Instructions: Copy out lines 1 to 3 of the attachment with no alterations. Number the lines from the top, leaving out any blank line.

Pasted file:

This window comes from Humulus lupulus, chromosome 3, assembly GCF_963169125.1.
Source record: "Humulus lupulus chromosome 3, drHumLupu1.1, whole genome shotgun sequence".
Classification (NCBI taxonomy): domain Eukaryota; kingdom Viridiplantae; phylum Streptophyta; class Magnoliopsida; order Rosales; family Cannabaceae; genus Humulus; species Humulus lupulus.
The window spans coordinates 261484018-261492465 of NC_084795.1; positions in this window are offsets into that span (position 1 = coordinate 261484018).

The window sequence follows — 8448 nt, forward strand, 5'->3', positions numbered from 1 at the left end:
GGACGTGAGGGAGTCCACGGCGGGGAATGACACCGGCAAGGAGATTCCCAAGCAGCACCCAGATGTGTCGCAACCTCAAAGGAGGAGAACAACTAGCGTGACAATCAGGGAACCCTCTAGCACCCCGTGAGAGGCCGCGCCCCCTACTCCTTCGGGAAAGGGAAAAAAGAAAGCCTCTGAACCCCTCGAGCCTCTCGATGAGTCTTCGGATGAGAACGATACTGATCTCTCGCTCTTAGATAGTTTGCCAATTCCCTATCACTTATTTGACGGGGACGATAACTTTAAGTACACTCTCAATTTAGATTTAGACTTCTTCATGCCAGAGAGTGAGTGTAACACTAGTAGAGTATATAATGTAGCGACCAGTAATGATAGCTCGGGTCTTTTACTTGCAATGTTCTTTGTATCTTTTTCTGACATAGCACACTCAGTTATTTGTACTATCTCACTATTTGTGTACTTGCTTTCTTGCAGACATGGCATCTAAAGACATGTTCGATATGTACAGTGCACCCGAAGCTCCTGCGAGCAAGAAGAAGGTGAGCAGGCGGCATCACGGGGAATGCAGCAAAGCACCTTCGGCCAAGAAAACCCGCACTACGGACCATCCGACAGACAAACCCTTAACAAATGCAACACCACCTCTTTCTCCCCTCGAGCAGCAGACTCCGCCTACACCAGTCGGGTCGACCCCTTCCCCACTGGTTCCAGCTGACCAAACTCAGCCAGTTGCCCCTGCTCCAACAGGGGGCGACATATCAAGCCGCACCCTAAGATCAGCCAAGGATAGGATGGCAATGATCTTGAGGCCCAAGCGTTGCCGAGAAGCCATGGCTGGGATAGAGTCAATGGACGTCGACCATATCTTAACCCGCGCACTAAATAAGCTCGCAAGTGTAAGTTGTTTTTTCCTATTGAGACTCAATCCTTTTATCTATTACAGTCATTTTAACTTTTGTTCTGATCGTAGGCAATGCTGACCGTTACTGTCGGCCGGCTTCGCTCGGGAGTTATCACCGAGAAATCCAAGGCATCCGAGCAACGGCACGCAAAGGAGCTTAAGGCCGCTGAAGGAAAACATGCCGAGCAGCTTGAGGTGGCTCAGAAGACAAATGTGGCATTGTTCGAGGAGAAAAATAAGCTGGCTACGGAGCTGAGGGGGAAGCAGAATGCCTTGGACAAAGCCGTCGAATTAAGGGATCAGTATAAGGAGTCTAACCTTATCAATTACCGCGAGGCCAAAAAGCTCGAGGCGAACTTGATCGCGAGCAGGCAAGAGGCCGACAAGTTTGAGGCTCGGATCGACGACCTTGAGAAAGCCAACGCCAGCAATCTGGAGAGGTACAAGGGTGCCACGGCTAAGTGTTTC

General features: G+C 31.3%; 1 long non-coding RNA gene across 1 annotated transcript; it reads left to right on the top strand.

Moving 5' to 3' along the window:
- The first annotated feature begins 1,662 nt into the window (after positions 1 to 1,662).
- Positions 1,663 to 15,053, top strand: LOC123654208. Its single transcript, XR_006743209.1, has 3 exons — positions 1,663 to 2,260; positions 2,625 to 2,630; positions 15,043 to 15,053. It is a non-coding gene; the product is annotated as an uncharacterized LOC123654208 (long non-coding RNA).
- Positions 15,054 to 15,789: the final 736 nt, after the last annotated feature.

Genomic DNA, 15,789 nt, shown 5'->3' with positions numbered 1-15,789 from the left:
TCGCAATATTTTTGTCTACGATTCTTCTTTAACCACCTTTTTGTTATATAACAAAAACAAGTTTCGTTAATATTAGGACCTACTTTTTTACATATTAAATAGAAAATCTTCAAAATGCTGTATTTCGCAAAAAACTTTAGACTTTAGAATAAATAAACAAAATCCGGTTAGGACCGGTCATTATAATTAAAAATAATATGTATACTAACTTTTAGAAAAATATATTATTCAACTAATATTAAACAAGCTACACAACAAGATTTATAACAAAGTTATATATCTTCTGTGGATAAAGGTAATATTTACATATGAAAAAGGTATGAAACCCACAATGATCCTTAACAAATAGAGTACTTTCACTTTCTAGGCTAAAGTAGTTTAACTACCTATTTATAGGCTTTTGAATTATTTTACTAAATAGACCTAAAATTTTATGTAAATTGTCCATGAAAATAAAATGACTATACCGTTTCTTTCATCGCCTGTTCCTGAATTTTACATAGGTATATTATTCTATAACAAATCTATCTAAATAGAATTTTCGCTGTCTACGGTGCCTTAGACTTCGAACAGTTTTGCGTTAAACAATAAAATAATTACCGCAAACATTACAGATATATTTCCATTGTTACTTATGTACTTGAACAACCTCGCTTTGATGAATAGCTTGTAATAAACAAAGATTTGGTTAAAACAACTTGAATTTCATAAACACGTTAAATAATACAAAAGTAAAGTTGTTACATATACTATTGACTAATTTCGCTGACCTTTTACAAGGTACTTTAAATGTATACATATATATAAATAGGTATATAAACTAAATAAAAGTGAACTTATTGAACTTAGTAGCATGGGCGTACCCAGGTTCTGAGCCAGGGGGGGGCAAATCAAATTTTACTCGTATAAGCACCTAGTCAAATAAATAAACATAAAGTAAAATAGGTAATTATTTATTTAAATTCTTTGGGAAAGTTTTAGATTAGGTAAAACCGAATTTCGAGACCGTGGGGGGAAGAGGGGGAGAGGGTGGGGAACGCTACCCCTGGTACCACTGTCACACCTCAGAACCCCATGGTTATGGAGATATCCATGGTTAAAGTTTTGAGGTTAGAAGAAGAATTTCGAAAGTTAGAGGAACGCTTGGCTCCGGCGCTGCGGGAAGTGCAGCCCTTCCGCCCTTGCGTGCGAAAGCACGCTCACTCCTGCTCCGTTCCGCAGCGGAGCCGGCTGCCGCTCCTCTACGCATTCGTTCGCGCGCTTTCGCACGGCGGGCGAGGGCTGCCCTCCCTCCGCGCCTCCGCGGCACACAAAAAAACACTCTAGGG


This window comes from Humulus lupulus, chromosome 3, assembly GCF_963169125.1.
Source record: "Humulus lupulus chromosome 3, drHumLupu1.1, whole genome shotgun sequence".
Classification (NCBI taxonomy): domain Eukaryota; kingdom Viridiplantae; phylum Streptophyta; class Magnoliopsida; order Rosales; family Cannabaceae; genus Humulus; species Humulus lupulus.